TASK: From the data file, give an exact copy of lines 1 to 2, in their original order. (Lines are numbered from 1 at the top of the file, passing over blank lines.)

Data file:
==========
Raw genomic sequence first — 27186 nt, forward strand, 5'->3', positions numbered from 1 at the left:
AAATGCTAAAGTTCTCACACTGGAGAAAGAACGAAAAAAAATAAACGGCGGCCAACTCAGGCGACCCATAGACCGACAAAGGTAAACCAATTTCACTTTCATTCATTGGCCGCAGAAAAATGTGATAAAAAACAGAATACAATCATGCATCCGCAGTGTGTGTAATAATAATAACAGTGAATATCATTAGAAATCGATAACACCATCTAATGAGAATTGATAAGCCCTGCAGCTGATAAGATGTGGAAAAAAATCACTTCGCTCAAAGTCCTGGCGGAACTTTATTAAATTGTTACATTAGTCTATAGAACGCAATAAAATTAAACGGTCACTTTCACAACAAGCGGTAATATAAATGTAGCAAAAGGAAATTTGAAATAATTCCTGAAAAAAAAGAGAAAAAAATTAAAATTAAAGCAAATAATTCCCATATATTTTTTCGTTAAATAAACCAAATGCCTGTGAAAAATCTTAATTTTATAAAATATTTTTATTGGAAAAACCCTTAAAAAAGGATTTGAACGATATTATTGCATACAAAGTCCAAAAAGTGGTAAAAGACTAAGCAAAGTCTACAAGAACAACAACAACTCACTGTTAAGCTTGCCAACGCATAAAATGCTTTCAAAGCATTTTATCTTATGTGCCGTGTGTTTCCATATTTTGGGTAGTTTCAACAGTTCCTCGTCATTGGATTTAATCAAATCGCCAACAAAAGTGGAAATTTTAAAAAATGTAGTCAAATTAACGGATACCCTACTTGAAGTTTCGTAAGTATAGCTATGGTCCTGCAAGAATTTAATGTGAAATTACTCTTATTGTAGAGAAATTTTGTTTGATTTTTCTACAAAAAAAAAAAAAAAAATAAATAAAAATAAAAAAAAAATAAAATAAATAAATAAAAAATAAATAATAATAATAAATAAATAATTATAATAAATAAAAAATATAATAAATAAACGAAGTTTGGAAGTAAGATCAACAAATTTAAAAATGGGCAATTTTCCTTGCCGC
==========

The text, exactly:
Raw genomic sequence first — 27186 nt, forward strand, 5'->3', positions numbered from 1 at the left:
AAATGCTAAAGTTCTCACACTGGAGAAAGAACGAAAAAAAATAAACGGCGGCCAACTCAGGCGACCCATAGACCGACAAAGGTAAACCAATTTCACTTTCATTCATTGGCCGCAGAAAAATGTGATAAAAAACAGAATACAATCATGCATCCGCAGTGTGTGTAATAATAATAACAGTGAATATCATTAGAAATCGATAACACCATCTAATGAGAATTGATAAGCCCTGCAGCTGATAAGATGTGGAAAAAAATCACTTCGCTCAAAGTCCTGGCGGAACTTTATTAAATTGTTACATTAGTCTATAGAACGCAATAAAATTAAACGGTCACTTTCACAACAAGCGGTAATATAAATGTAGCAAAAGGAAATTTGAAATAATTCCTGAAAAAAAAGAGAAAAAAATTAAAATTAAAGCAAATAATTCCCATATATTTTTTCGTTAAATAAACCAAATGCCTGTGAAAAATCTTAATTTTATAAAATATTTTTATTGGAAAAACCCTTAAAAAAGGATTTGAACGATATTATTGCATACAAAGTCCAAAAAGTGGTAAAAGACTAAGCAAAGTCTACAAGAACAACAACAACTCACTGTTAAGCTTGCCAACGCATAAAATGCTTTCAAAGCATTTTATCTTATGTGCCGTGTGTTTCCATATTTTGGGTAGTTTCAACAGTTCCTCGTCATTGGATTTAATCAAATCGCCAACAAAAGTGGAAATTTTAAAAAATGTAGTCAAATTAACGGATACCCTACTTGAAGTTTCGTAAGTATAGCTATGGTCCTGCAAGAATTTAATGTGAAATTACTCTTATTGTAGAGAAATTTTGTTTGATTTTTCTACAAAAAAAAAAAAAAAAATAAATAAAAATAAAAAAAAAATAAAATAAATAAATAAAAAATAAATAATAATAATAAATAAATAATTATAATAAATAAAAAATATAATAAATAAACGAAGTTTGGAAGTAAGATCAACAAATTTAAAAATGGGCAATTTTCCTTGCCGC